Several states have warned or fined transportation network companies and their drivers for operating outside various laws. Nebraska and New Mexico have issued cease and desist orders because the services did not fit under existing rules and were operating outside the law. Pennsylvania and Virginia have slapped fines on them for operating, although Virginia has since agreed on temporary rules that allow the networks to continue to operate. Pennsylvania’s Public Utility Commission is currently considering rules to allow service in portions of the state. Police officers in Pittsburgh are conducting “sting” operations, posing as riders, hailing drivers via the apps and issuing citations when they arrive to pick them up. And in Maryland, cab companies have filed a suit alleging anti-competitive practices by transportation network companies.
Safety for All
Lawmakers in Arizona, California, Georgia, Illinois, Maryland, New Jersey, Oklahoma, Pennsylvania, Rhode Island and the District of Columbia also have considered bills to regulate some aspect of transportation network companies.
Most bills define what a “transportation network company” is, set insurance requirements, require criminal and driving background checks for drivers, set standards and timelines for vehicle safety inspections, require clear communication of estimated and final fares, and restrict passengers from hailing a network driver from the street.
The networks claim they already meet many of these requirements, but questions remain concerning insurance coverage and driver and vehicle safety checks. Lyft’s website describes how the transportation pioneer is “changing the industry with safety front of mind” through liability insurance requirements, in-person driver screenings, vehicle inspections, an in-app rating system and 24/7 support. Likewise, Uber’s website claims it sets “the strictest safety standards possible.”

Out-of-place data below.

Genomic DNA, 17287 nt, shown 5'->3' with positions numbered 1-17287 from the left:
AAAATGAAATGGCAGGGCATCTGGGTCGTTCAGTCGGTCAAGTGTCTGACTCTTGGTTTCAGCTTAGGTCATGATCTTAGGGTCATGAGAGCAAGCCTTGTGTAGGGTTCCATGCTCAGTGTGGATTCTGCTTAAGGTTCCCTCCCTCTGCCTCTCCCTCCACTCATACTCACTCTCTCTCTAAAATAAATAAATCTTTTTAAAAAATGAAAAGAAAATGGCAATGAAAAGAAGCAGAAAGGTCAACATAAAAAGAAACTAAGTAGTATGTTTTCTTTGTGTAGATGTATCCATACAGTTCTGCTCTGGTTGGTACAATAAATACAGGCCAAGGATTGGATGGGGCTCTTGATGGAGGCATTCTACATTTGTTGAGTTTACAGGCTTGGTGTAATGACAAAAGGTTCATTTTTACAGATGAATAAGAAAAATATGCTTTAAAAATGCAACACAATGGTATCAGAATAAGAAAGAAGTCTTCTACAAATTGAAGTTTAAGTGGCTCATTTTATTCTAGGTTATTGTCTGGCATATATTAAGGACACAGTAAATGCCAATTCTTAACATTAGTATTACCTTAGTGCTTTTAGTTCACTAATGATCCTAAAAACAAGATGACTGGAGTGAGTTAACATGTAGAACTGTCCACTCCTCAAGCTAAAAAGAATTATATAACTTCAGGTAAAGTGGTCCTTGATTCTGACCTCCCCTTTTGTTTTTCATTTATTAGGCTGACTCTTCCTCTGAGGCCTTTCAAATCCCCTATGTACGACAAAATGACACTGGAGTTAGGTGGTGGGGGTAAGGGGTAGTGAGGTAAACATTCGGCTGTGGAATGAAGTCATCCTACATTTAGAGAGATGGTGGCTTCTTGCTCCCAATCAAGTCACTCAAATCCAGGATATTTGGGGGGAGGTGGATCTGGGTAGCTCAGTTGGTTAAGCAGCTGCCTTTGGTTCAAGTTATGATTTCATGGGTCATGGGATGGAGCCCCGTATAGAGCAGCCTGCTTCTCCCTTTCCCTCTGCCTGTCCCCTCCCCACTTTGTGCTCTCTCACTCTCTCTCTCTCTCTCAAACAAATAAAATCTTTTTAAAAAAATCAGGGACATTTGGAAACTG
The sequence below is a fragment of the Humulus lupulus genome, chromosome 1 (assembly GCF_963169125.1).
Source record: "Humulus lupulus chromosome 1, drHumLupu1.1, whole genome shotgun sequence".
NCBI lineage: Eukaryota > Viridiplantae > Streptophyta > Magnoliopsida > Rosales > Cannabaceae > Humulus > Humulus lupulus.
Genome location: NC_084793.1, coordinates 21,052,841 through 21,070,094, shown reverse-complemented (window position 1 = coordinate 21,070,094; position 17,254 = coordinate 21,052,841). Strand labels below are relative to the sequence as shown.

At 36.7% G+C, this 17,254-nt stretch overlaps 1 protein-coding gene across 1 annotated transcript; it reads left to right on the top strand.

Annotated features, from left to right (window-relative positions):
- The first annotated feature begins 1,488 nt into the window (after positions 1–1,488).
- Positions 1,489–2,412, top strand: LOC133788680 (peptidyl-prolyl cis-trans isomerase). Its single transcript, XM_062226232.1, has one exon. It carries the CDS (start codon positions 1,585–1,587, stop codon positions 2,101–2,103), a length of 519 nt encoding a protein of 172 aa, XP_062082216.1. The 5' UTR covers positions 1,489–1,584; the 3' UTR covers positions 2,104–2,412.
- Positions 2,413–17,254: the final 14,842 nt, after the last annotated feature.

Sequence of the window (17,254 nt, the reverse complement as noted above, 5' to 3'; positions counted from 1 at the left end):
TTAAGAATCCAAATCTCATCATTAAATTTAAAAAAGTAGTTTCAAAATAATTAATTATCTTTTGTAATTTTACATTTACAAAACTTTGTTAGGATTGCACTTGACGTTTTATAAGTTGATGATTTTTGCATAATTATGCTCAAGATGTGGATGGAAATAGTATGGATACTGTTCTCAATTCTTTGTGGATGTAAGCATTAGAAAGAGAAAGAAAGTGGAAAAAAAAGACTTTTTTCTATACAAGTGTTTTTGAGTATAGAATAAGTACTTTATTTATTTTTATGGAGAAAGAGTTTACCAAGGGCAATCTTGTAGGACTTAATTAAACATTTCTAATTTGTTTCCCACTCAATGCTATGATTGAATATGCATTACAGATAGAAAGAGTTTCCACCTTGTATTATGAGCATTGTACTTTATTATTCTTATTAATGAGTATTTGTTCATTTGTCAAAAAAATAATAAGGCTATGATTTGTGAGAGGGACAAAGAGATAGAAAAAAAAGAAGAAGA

When Georgia Representative Alan Powell (R) first heard about Uber, he was impressed, saying it was “innovation and technology at its best.” Powell envisioned how the service could benefit his rural district, bereft of public transportation and taxi services, especially for people who have been drinking. When a sheriff informed him that the unregulated transportation services were technically violating state law, he decided to create a “simple regulatory model” to ensure a minimum level of safety. Powell didn’t expect the spirited response he received from Uber and its customers. His legislation, which would have required background checks, insurance coverage and tax collections, ended up failing against intense opposition.
Powell believes regulating ridesharing companies is a public safety issue. “If you’re going to hire a driver, you should be able to expect certain standards, like proper insurance and background checks.”
Bonilla also worries about the drivers. She says that, although these companies provide flexible jobs for people who work part-time or have no other job, drivers still need to be aware of the risks, mainly that their personal assets may be on the line if insurance limits are too low.
“I believe that most of the drivers not only are unaware of this, but what’s even more concerning is that the transportation network companies are not informing their drivers of this crucial detail.”
California recently enacted Bonilla’s bill, which requires the companies to carry extra insurance for the in-between times and also inform drivers of the specific insurance coverage they provide.
Illinois’ bills were vetoed amid heavy lobbying and political pressure, with Governor Pat Quinn stating in his veto memo: “To rush into a whole new statewide regulatory network before the need for one is clear would not only stifle innovation, it would be a disservice to consumers who utilize the service while setting a troubling precedent for the future.”